Page:Twice-Told Tales (1851) vol 2.djvu/237

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weather-beaten hovel, without a fire to cheer him, may call the rich his brother,—brethren by Sorrow, who must be an inmate of both their households,—brethren by Death, who will lead them both to other homes.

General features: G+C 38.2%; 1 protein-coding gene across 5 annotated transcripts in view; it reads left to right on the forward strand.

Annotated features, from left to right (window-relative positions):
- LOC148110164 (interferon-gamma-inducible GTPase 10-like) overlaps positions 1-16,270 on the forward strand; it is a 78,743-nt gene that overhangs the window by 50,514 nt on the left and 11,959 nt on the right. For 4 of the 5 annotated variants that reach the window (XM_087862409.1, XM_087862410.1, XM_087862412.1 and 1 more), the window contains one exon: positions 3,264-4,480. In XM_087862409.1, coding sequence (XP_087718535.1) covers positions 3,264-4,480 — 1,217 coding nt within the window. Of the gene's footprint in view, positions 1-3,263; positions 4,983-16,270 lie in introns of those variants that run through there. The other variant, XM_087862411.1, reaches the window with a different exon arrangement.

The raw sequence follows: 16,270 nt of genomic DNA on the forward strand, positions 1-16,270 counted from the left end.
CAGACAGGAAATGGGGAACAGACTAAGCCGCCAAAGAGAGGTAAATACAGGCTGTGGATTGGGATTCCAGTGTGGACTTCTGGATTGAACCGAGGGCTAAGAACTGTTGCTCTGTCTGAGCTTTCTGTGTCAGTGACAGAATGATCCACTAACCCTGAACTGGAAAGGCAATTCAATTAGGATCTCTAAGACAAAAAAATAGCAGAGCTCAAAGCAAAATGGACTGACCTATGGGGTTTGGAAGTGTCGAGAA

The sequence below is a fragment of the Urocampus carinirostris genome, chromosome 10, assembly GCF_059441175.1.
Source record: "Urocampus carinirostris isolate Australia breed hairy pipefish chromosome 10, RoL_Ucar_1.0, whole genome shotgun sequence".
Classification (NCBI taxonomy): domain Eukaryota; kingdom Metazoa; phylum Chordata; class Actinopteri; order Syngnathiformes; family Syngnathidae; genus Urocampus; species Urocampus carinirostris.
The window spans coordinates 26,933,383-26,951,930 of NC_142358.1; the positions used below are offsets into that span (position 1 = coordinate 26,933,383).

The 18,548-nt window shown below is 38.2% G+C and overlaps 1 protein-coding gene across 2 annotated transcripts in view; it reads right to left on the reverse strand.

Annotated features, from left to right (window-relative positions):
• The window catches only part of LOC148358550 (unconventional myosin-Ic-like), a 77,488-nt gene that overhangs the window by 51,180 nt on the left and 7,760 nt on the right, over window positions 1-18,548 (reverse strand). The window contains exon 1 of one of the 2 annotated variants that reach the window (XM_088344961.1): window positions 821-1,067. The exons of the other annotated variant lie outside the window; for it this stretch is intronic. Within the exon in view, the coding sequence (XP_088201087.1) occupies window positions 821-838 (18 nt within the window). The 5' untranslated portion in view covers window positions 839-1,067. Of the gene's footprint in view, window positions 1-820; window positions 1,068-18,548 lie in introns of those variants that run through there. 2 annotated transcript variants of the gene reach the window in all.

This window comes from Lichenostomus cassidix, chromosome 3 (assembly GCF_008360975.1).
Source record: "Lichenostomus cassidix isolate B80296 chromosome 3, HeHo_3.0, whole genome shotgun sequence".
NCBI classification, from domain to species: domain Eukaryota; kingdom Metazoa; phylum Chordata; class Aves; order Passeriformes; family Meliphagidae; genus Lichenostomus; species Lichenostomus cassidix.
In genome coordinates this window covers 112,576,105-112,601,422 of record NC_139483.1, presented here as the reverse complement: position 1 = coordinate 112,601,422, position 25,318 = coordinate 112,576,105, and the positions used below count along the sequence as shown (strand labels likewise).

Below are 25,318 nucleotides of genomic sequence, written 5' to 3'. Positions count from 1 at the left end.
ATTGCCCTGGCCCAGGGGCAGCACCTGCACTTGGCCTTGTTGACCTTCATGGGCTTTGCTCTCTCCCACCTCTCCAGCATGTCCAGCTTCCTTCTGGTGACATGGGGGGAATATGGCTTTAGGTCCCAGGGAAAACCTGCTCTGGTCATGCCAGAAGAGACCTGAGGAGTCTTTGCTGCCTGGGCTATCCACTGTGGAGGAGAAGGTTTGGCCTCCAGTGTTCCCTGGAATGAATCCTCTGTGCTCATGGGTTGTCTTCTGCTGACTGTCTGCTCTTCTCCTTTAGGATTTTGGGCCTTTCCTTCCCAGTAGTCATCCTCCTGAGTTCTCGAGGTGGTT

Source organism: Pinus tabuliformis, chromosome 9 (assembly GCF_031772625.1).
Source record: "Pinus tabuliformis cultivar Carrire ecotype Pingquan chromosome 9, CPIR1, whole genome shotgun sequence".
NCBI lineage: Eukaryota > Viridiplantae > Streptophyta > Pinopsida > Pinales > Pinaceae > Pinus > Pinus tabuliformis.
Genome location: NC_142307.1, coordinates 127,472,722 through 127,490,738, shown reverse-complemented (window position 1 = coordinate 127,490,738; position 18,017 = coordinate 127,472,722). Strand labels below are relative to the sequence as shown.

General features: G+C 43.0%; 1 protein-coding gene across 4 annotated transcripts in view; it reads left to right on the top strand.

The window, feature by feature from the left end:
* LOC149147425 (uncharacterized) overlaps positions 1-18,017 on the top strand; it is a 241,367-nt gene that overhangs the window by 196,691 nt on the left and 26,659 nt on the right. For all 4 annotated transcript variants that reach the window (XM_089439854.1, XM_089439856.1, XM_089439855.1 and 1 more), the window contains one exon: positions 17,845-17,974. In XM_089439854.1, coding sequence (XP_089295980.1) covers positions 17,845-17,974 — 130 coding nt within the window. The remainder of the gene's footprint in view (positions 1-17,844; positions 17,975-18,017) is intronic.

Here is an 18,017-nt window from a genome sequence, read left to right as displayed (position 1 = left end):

Onward, still onward, I plunge into the night. Now have I reached the utmost limits of the town, where the last lamp struggles feebly with the darkness, like the furthest star that stands sentinel on the borders of uncreated space. It is strange what sensations of sublimity may spring from a very humble source. Such are suggested by this hollow roar of a subterranean cataract, where the mighty stream of a kennel precipitates itself beneath an iron grate, and is seen no more on earth. Listen awhile to its voice of mystery; and fancy will magnify it, till you start, and smile at the illusion. And now another sound,—the rumbling of wheels,—as the mail-coach, outward bound, rolls heavily off the pavements, and splashes through the mud and water of the road. All night long, the poor passengers will be tossed to and fro between drowsy watch and troubled sleep, and will dream of their own quiet beds, and awake to find themselves still jolting onward. Happier my lot, who will straightway hie me to my familiar room, and toast myself comfortably before the fire, musing, and fitfully dozing, and fancying a strangeness in such sights as all may see. But first let me gaze at this solitary figure, who comes hitherward with a tin lantern, which throws the circular pattern of its punched holes on the ground about him. He passes fearlessly into the unknown gloom, whither I will not follow him.